Really appreciate this!
     
  9. Feb 27, 2012 #8

    NascentOxygen

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    Signal diode could be a bit dicey. I'd go for the 1A Fast Recovery diode. It connects across the relay coil, but oriented so as to not short out the coil.

    Eh? What? Watt?

    You'd ask for a 10 watt resistor, so then it won't get very hot. It won't be metal film, it will be wire wound. But I think you haven't yet worked out how many Ohms you need. Jim better advise. In any case, this is applicable only if your relay has extra oppositely-operating contacts. Has it? You need a set of contacts which is closed until the relay is powered, as well as the ones to operate the motor, these will be open until the relay is powered. I think you'd better photograph the relay contacts.

    I think I'd try operating the relay just on the bench as a trial, when you have 12v available. Every 5 mins turn off the power and feel the coil. How warm does it get? You may not need a resistor.
     
    Last edited: Feb 27, 2012
  10. Mar 3, 2012 #9
    Well, it's working great.
    Maplin gave me a diode - the bloke there actually knew what he was talking about which was good - diode now strapped across relay in reverse.
    I haven't fitted a resistor - PS is only 300W - and the relay has been left on for hours with no sign of anything other than what I felt might be a very slight warming to the casing. It'll only be energised when vacuuming - so maybe no more than 30 mins continuous action. PS I've used is just a little plug-in jobby with switcheable voltage - currently only set to 9V. It'll be switched off when not in use too - previous board was live 24-7 for about 6 years, which probably didn't do it much good.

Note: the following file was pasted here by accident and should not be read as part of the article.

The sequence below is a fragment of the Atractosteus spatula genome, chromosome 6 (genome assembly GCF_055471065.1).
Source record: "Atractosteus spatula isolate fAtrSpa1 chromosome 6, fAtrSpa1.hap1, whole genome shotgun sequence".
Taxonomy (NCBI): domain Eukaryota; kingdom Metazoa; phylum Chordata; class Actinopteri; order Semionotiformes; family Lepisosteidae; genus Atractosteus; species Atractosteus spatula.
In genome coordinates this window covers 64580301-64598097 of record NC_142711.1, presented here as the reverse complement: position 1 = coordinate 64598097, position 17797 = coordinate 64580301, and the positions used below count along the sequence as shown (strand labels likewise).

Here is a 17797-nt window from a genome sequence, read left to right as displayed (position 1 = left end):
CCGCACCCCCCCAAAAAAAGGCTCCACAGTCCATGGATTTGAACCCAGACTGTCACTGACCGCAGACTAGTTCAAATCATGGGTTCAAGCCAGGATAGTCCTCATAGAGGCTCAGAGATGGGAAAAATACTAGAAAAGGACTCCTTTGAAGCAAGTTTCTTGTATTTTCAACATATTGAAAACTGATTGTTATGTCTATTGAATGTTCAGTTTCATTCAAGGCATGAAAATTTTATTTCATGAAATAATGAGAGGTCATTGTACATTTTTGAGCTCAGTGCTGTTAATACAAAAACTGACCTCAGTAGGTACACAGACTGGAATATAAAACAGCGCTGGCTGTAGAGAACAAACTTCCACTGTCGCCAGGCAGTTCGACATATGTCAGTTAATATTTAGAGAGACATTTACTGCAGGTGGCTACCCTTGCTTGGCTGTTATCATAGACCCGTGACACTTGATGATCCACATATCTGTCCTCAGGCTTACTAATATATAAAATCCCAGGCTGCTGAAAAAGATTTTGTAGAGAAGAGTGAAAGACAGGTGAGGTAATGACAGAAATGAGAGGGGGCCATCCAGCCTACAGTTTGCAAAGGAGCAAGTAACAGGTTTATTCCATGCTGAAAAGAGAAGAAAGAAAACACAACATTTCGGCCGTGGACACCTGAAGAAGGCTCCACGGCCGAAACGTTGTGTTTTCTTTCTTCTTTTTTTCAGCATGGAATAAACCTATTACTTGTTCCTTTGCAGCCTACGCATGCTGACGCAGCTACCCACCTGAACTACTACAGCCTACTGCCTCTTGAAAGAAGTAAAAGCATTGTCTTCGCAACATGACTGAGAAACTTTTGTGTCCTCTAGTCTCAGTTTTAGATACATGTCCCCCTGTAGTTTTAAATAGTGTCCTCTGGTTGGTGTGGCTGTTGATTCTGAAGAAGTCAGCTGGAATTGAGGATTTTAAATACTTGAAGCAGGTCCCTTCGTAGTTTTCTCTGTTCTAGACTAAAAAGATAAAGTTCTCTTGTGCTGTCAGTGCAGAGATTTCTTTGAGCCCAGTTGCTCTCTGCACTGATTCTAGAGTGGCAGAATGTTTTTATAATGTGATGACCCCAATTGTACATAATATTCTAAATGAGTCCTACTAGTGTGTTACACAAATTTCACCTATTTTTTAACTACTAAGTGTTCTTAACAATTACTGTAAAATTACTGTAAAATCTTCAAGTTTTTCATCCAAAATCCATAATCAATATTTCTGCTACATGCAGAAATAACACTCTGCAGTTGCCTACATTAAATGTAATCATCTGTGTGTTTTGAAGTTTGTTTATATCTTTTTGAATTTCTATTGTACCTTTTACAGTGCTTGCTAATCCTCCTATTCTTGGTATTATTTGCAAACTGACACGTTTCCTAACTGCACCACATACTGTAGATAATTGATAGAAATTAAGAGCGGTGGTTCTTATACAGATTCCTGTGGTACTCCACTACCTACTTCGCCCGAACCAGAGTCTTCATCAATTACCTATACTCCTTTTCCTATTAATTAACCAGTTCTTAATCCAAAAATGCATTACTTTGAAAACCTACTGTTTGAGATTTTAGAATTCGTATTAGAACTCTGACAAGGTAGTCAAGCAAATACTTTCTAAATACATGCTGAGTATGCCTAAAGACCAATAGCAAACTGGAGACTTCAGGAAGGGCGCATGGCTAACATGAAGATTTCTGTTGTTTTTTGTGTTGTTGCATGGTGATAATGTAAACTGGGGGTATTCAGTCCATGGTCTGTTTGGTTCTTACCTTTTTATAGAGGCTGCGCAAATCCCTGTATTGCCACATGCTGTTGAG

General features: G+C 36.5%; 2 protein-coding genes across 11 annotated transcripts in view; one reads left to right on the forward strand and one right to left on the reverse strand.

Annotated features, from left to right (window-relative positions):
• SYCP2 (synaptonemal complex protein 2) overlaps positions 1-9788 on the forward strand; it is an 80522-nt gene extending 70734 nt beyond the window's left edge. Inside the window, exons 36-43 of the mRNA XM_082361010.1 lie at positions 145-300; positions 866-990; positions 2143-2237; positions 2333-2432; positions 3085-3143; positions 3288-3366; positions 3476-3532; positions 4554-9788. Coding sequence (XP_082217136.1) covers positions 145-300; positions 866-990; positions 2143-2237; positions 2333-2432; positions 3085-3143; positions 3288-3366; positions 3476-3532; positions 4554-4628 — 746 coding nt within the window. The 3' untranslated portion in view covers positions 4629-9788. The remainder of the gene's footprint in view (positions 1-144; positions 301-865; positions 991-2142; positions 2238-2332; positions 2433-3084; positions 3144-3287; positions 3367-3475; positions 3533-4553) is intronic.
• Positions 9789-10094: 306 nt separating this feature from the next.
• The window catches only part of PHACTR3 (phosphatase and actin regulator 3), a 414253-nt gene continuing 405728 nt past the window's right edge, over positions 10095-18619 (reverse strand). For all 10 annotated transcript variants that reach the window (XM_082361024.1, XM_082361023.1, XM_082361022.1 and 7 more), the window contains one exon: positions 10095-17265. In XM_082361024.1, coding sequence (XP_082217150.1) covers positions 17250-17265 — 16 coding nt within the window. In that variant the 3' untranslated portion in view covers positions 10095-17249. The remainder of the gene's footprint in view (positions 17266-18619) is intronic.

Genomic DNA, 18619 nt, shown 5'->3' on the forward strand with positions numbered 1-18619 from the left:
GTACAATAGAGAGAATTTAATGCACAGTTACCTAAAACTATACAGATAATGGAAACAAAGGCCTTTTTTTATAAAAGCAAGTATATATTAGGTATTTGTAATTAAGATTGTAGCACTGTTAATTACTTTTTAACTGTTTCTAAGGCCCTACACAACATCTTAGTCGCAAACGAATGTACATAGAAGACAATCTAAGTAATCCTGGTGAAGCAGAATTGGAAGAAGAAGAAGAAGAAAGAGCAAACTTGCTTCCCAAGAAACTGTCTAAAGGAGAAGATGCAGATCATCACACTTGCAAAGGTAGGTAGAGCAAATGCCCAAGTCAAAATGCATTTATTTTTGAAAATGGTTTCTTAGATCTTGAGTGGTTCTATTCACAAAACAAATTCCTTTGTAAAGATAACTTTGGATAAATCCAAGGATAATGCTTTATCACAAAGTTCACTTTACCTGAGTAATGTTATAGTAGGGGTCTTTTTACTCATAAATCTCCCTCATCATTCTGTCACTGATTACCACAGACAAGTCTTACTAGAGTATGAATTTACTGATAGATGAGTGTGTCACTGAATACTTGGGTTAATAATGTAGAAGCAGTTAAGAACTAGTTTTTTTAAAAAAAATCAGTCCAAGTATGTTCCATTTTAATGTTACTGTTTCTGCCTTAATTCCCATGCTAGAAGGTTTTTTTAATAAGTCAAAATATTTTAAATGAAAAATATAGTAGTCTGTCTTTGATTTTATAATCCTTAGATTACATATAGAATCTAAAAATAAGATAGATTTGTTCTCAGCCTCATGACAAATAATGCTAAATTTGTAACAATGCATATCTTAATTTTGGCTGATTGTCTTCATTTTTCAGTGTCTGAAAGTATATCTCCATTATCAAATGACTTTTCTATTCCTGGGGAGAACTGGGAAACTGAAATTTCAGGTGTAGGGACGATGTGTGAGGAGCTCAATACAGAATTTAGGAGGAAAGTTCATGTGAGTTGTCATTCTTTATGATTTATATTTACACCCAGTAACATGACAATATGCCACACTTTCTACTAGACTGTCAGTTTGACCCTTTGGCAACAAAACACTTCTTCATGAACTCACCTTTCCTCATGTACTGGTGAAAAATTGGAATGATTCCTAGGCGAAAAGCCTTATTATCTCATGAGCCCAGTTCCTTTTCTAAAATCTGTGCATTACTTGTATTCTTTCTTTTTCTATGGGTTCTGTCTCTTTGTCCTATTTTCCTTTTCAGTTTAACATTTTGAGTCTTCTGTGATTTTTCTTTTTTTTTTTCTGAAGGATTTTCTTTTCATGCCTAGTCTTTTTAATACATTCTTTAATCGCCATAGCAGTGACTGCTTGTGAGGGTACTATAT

Switch on wand operates relay, relay supplies motors, all working fine. Slight spark from mains voltage contacts on relay when switching off sometimes, but there is 2000W+ going through there.
    All good - many thanks all :smile:
     
  11. Mar 3, 2012 #10

    NascentOxygen

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    http://imgcash1.imageshack.us/img853/3671/thumbsups.gif [Broken]
    You could try a 0.022uF 600v polyester capacitor across the contacts to suppress that. Sparks like this cause needless annoying blips on nearby radio and tv, etc.
     
    Last edited by a moderator: May 5, 2017
  12. Mar 3, 2012 #11

    jim hardy

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    That's good news on the lukewarm relay coil.

    If the motor causes TV or radio interference while running, try a "R-C snubber" type suppressor right at the motor terminals.
    Stateside we use CDE "Quencharc", they're common as Coca-Cola and everybody stocks them. Your friend Maplin should know what's 'coin of the realm' where you are.....
    Just get one rated high enough voltage for your mains, and with capacitor on the generous side.

    Congratulations on the fix !